Since the 1940s, Weitz has spoken a gentlemanly common sense about fashion for men and women. First encouraged by Dorothy Shaver of Lord & Taylor in the 1940s to pursue women's sportswear with his demanding sense of a contemporary postwar lifestyle, Weitz carried his marrow of American practicality within the genteel spirit of his own European and English cultivation. As much a man of letters and ideas as of fashion, once an adventurer who drove race cars and was solicited to portray James Bond, Weitz is a consummate gentleman in the sometimes less than genteel world of fashion.

While his great achievements in apparel in the 1950s were of women's sportswear, he became one of the first men's fashion designers in the early 1960s, shifting his emphasis to this field for its capability to fulfill his interest in classic looks, utmost practicality, and no-nonsense durability. Until Giorgio Armani and Ralph Lauren in the late 1970s and 1980s, no designer was as faithful as Weitz to menswear. In personal style as well as his design, Weitz exemplified the refined but unpretentious good taste that comes of humane attention to what is important in life, with clothing following as a consequence of those values. Even in the extreme years of menswear in the late 1960s and early 1970s, Weitz's vision was always tempered.

If Weitz was first a visionary of the disciplines of sportswear for women in America, he transferred his allegiance to menswear in the early 1960s when a number of designers were testing the waters of menswear, among them Geoffrey Beene and Bill Blass in America, Hardy Amies in England, and Pierre Cardin in France. Weitz alone gave his primary attention to menswear, a field where his own principal ideas had first come from observing the Duke of Windsor. Long before absorbing and ultimately creating the ethos of sportswear, Weitz had been an assistant to Molyneux in London. There, he was a part of fashion that was fastidious, client-driven, and rich in protocol and money.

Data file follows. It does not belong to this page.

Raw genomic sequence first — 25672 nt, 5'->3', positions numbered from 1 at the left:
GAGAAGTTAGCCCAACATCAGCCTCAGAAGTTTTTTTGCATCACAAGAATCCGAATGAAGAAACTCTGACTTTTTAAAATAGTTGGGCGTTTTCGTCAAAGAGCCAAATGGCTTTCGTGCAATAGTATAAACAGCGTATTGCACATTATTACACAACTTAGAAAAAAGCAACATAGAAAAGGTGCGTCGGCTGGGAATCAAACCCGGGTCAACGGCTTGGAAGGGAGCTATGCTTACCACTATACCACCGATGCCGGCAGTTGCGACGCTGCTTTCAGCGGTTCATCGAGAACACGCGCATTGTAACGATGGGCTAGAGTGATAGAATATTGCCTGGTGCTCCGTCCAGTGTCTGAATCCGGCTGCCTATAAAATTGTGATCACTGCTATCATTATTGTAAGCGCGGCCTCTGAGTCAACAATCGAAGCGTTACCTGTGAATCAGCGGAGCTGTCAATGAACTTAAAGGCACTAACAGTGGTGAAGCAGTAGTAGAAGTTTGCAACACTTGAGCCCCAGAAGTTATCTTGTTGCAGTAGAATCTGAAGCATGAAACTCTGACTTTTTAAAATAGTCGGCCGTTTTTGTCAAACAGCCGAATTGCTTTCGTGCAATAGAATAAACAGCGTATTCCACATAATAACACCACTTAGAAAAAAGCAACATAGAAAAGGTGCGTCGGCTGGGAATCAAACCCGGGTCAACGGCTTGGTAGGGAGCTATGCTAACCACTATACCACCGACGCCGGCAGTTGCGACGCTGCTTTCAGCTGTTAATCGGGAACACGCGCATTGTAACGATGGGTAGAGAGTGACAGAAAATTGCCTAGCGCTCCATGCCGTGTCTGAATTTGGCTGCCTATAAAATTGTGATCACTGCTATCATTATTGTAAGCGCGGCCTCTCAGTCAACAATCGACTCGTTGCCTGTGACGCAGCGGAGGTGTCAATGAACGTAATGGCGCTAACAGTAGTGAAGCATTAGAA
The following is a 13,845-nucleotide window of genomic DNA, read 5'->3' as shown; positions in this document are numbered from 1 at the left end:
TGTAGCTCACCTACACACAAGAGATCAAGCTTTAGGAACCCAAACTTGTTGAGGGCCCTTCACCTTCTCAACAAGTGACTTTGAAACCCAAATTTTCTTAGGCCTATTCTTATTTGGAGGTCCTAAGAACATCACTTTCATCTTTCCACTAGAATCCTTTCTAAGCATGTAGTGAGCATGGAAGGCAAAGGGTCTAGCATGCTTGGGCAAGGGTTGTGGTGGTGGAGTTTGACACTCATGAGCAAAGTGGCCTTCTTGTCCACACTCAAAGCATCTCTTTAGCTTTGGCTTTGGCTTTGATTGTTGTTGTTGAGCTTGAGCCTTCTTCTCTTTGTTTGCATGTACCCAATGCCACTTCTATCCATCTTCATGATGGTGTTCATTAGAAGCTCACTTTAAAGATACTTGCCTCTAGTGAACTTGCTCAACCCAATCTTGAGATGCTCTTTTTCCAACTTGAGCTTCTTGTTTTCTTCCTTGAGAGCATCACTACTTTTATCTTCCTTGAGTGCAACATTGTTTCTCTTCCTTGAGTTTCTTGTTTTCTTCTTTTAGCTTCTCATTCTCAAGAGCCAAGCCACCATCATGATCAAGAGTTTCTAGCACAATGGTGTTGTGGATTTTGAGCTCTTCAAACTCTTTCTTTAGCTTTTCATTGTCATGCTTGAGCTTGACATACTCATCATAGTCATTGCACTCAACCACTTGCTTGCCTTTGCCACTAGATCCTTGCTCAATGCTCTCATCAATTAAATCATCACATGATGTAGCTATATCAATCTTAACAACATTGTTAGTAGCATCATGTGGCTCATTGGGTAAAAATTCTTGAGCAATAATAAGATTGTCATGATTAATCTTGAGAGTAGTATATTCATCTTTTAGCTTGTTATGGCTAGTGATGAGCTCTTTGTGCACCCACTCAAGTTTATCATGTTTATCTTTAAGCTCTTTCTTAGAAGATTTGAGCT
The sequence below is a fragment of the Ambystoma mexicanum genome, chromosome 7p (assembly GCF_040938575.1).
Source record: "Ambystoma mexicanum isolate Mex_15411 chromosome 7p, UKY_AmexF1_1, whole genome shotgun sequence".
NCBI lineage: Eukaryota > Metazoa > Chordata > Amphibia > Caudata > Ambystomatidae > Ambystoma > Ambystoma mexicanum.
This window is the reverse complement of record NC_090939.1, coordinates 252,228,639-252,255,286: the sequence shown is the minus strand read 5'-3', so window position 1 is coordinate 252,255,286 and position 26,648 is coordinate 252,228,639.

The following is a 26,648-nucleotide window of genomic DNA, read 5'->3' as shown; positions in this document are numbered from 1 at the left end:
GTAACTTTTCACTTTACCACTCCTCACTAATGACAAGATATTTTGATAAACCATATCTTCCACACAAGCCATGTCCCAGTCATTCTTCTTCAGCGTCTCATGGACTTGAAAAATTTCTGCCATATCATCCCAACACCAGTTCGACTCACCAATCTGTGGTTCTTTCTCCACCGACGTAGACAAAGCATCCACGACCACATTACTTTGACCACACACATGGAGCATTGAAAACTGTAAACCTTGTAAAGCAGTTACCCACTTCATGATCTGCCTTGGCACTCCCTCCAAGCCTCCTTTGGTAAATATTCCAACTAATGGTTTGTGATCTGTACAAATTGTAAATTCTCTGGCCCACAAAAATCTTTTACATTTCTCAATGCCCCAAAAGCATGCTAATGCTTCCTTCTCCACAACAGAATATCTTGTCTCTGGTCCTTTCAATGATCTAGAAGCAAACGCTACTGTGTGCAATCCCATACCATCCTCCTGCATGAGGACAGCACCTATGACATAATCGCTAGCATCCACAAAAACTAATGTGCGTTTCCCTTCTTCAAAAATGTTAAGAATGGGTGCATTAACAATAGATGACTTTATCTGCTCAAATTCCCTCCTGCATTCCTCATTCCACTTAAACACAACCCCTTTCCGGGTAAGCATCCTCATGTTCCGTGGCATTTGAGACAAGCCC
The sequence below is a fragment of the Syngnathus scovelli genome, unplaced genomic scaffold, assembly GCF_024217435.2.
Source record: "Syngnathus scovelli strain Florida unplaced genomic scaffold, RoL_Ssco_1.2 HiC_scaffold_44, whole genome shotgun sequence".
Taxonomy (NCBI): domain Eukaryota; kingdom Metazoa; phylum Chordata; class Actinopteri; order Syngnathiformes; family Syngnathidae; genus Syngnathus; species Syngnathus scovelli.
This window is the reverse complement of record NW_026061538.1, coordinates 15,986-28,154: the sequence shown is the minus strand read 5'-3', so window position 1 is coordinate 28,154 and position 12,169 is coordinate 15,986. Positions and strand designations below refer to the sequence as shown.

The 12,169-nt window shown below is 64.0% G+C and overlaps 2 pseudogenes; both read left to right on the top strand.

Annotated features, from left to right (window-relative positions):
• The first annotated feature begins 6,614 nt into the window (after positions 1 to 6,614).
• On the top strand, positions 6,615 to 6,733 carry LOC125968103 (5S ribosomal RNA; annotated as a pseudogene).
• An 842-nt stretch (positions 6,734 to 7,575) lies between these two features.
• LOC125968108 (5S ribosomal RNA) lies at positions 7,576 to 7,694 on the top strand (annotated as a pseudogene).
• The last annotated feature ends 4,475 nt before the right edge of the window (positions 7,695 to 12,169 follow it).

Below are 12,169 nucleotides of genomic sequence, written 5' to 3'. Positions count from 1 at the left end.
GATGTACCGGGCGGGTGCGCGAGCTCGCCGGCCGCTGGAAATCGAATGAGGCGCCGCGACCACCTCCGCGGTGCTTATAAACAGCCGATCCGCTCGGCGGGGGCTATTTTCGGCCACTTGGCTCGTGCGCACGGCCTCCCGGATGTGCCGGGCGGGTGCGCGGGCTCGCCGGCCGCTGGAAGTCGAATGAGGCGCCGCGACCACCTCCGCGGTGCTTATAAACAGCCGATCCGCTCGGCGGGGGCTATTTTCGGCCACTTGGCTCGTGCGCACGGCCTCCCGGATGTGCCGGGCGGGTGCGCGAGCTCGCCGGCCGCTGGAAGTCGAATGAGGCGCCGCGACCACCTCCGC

When asked in Interview (March 1983) if he considered himself a couturier, Weitz replied, "Good God, no. I'm a modern-day creature that emerged from an old couture assistant into a sort of inventive concept, which I don't mind at all." His acumen for business and licensing has enabled Weitz to build an empire in menswear with a minimum of participation from the designer. His own engaging and cosmopolitan charm establishes only the guidelines for product development. In many ways, Weitz was the first to be such a designer—god-like then thereafter far removed from the world of his own creation. Weitz makes a point, however, of wearing his own clothes; this is a matter of honor for a man of Boy Scoutish, even knightly, integrity.

At the end of the 20th century Weitz still offered a graceful conceptual model of a fashion designer, though he had significantly segued into other professions as well. As an author of several books, both novels and historical biographies, the designer had been spending more time writing than sketching

"Dress is a form of tribalism," Weitz commented to Forbes (5 May 1997), "People wear what their tribe wears—executives, blue-collar workers, undertakers, accountants. They want to feel tribally appropriate. Distinguishing yourself within your tribe is a matter of style, not fashion."

"…I never planned on being a great couturier," says Weitz, who switched to menswear in 1964. "To me fashion is not an art but a craft…." told People (Oct 26, 1992) While Weitz himself is a longtime member of internationally best-dressed Hall of Fame, his long wool coats still sell as do his tailored men's shirts, socks, and a host of other accessories.

—Richard Martin

User Contributions:

david l. israel
In writing a book about WWII I interviewed John Weitz in the Pacific Club, NYC. Your article does not give any information about his experiences in the OSS. One I was particularly interested in was when he went undercover into the Dachau concentration camp after the war ended. John Weitz mixed in with the German SS prisoners. He was looking into the extent of the Werewolf organization in Germany at war's end. Fantstically interesting story.

Comment about this article, ask questions, or add new information about this topic: